So the GOP is backing off of cutting Medicare -- suggesting that they start focusing on cutting federal employee pensions and farm subsidies, as well as medical malpractice reform and other cuts. It's great news that there seems to be room for negotiation. Oops! The GOP says they never meant to say that they were backing off the Ryan plan to eliminate Medicare as we know it. Geez -- I'm used to changes in positions from one day to the next, but in the time it took me to get from the NY Times to HuffPo? That's a new one.
Moving right along, VP Biden has his first bipartisan meeting on the budget this morning. Meanwhile, some GOP leaders challenge the White House to come up with a debt reduction plan. Um, that speech the President gave a couple of weeks ago, remember? And HuffPo reports that the outline of a deal to raise the debt ceiling is emerging, with a cap on federal spending and a trigger for both cuts and revenue increases are built into the deal. Don't ask me what this means -- it's way too early to tell. But the White House is working on a corporate tax reform proposal.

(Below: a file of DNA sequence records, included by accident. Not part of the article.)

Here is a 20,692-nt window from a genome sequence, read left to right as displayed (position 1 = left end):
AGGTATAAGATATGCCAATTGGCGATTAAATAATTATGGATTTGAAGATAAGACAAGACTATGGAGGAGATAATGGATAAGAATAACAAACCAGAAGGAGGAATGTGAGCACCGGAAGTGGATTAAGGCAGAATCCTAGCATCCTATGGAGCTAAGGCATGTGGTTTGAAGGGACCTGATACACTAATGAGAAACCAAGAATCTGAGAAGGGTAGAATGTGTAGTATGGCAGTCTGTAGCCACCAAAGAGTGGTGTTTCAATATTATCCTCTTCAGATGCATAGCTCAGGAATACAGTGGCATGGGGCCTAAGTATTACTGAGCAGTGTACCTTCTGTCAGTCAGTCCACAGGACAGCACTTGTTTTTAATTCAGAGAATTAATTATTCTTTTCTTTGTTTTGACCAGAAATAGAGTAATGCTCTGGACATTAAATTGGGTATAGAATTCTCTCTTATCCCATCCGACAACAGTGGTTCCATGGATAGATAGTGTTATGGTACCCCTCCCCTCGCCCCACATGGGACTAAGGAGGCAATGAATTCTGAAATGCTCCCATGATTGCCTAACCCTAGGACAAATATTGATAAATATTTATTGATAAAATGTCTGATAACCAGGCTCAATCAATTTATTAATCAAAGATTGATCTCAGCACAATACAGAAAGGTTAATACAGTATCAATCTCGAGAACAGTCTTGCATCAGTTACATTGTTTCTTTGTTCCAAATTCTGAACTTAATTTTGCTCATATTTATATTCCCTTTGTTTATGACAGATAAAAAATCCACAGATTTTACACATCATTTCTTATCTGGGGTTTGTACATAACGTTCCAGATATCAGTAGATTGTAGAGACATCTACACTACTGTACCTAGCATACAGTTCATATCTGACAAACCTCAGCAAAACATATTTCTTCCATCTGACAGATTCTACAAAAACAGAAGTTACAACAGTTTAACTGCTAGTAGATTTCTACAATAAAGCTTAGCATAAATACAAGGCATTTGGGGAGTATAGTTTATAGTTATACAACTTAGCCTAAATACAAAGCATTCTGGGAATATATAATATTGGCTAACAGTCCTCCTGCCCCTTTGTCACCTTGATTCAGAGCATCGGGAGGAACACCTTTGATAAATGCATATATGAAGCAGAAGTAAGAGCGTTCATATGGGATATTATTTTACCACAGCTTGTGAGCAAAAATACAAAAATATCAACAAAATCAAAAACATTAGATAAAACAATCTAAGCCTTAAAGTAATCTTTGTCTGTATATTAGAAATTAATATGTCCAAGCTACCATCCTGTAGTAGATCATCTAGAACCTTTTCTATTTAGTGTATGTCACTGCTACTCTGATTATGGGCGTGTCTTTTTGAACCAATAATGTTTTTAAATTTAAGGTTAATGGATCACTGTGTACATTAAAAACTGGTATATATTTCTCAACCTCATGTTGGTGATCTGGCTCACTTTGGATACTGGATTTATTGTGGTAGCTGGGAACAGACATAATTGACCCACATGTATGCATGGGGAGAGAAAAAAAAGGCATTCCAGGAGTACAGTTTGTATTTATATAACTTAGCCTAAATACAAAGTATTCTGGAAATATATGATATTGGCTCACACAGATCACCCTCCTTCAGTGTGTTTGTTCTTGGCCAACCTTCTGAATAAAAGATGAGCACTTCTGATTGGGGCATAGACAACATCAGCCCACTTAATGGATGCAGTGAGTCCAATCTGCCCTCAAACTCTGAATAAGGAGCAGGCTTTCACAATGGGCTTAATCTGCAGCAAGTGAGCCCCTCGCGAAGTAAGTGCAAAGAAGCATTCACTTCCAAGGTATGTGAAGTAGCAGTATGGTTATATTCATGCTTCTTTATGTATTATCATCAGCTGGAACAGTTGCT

Here's a primer on Medicaid, Medicare and Social Security, in case you need to learn the basics.
The states filed their brief in the government's appeal from the Florida judge's ruling against health reform. They argue that Congress can't require people to purchase health insurance, and that, if that part of the law is struck down, the whole law must go. Oral arguments should be heard in June.
Community health centers are an integral piece of our health care puzzle. Here's a detailed discussion of the role they play -- very important reading.
Will Congress raise premiums for military health insurance, called Tricare? Not if the GOP has anything to say about it (and they do).
Physician groups will testify in Congress, demanding a five-year transition to new Medicare payment rules.
Medicare auditors have recouped $237.8 million in overpayments. Great job.
A lot of very popular drugs will be available in generic form soon, reducing cost significantly.
More on the ongoing struggle to understand chronic fatigue syndrome. There had been the belief that it was linked to a retrovirus, but a study released yesterday rebuts that.
The tough decisions patients have to make when faced with a new diagnosis -- here, a rare cancer of the eye. Such bravery.
Asthma rates rise sharply in the US.
Audit finds long wait times for breast exams. This is pretty outrageous.
And that's today's news. Have a great day! Jennifer